Wild Side: Face to face with bees

Interactions with flowers have driven the evolution of a wide variety of bee faces.

Male Colletes validus, showing facial geometry that has evolved to fit blueberry flowers. — Matt Pelikan

You probably think about bees from time to time. Their role as pollinators has come increasingly into the public eye in recent years, while apparent declines in bee numbers and diversity have focused public attention on these important insects.

But do you ever think about bee faces? No, I didn’t think so. And yet the anatomy of the face is where a great deal of bee diversity plays out. Scientific keys used for bee identification, and the formal descriptions that literally define the line between one species and another, are virtually obsessed with the facial anatomy of these insects.

More surprising, and in some ways more important, the ecological diversity of bees often finds its clearest anatomical expression in bee faces. While some bees happily feed on virtually any flower that’s available, a significant percentage of bees — and the vast majority of bees that are of conservation concern — exhibit more or less clear preferences for some types of flowers over others. These preferences can be extreme, with some monolectic bees relying entirely on just a single genus or species of flower.

It’s easy to see why bee interactions with flowers have driven the evolution of a wide variety of bee faces. Bees feed on flowers, with both bee sexes sipping nectar as fuel, and with females of most bee species transporting flower pollen to provision nests. Flowers vary in shape. So the front ends of bees, which are the parts that interact most intensively with flowers, have quite reasonably evolved to facilitate foraging, fitting readily into particular flower types.

I recently encountered a shining example of this principle. Colletes validus, also known as the blueberry cellophane bee, lives up to its billing by showing a strong association with blueberry flowers. The adult flight period of this medium-size bee starts in late April, just as the first blueberry flowers are opening, and adults become rare or absent by late May, the females wrapping up nest provisioning just as the final blueberries drop the last of their blossoms. I was able to watch a male Colletes validus forage on highbush blueberry blossoms outside my office building, and was able to collect him as a specimen to document the presence of the species and allow close examination.

The feeding efficiency of this bee was impressive. It perched for only a few seconds on each blueberry flower, hugging it like a giant coffee mug, before moving on to another flower (often the one right next door). And immediately upon landing, the bee inserted its face fully into the deep, bell-shaped blueberry blossom. You’d think the bee’s face had been engineered specifically to fit perfectly into a blueberry flower — and indeed, that’s precisely the case.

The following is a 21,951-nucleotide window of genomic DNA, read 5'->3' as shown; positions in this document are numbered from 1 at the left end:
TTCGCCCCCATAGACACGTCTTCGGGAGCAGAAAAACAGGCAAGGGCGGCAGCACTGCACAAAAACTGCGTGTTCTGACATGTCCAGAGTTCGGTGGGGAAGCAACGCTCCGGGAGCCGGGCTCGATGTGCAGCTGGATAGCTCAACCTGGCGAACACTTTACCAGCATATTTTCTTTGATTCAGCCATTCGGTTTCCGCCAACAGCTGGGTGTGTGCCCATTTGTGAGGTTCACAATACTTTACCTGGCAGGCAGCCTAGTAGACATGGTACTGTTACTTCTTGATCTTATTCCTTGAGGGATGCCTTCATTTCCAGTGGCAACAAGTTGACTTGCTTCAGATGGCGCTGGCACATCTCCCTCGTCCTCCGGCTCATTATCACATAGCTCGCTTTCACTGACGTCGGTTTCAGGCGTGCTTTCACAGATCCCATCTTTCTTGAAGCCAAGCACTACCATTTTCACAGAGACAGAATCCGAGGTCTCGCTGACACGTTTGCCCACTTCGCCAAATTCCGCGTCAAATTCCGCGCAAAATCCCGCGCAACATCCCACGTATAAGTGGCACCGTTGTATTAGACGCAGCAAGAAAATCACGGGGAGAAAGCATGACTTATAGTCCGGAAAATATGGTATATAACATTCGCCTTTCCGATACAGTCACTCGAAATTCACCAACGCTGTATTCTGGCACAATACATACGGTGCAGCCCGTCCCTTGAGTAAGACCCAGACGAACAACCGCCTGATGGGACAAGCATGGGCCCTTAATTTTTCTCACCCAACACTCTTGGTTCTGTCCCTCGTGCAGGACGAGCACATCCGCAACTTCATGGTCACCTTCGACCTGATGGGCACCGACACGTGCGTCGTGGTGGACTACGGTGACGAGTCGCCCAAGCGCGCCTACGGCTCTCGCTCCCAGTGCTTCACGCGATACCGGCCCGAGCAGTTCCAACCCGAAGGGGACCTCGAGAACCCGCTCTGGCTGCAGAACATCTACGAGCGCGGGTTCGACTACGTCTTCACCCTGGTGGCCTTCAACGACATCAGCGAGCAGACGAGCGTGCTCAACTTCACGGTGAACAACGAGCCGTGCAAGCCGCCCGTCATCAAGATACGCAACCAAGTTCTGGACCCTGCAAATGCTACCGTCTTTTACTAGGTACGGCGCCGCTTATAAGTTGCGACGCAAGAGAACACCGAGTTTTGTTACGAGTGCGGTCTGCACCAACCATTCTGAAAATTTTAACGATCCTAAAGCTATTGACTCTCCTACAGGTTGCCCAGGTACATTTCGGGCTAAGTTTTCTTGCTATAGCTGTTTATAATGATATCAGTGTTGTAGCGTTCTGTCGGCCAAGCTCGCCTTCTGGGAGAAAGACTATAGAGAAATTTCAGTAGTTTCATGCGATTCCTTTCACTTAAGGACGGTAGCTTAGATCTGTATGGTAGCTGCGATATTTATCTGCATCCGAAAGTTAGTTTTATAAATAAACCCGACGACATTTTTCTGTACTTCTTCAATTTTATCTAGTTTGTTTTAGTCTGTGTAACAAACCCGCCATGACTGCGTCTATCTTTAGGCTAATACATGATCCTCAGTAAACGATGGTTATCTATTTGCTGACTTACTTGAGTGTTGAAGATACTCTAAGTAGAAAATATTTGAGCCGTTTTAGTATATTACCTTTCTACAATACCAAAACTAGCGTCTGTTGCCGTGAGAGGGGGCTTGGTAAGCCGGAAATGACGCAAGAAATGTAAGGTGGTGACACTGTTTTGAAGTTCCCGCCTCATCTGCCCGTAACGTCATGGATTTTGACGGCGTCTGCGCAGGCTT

My first impression on viewing this bee under a dissecting microscope was to think of a stale old joke: An anteater walks into a bar, and the bartender says, “What’s with the long face?” C. validus can’t rival an anteater’s elongated schnoz! But the face of a blueberry cellophane bee compares to that of a short-faced bee about as the snout of a collie dog compares to that of a boxer. The clypeus, a plate of the exoskeleton that covers the lower face, extends far below the bottoms of the bee’s eyes. And the so-called malar area — the section of the face between the bottom of the eye and the base of the mandible — is vast compared with other bees I’ve studied. The tongue of C. validus is not notably long; for some reason, in evolving to feed on bell-shaped blueberry flowers, this bee opted for an elongated face rather than a longer tongue, and it works perfectly.

Facial structure isn’t the only way bees optimize their interactions with flowers. Bee tongues, for instance, vary widely in length and shape. Roughly analogous to our own tongue, a bee tongue is a sort of tubular proboscis which, when not in use, folds neatly into a slot on the underside of the bee’s head. When unfurled, the tongue allows its owner to tap into the nectar resource of a flower. Unsurprisingly, many bees that prefer tubular flowers have developed long tongues, while many generalist bees have short tongues that are adequate for feeding from a wide array of shallow flowers, such as apple blossoms or the flowers of milkweeds.

Behavior also plays a role in optimizing foraging. Carpenter bees, with relatively short tongues and broad, cumbersome faces, often access flower nectar by using their robust mandibles to chop holes in the bases of flowers, creating a side entrance for their tongues. And tiny bees in the genus Lasioglossum often crawl all the way into blueberry flowers, disappearing from sight as they feed fully enclosed within the flower.

But facial anatomy really matters. If you ask Colletes validus, “What’s with the long face?” it will demonstrate by burying its face neatly in the nearest blueberry flower.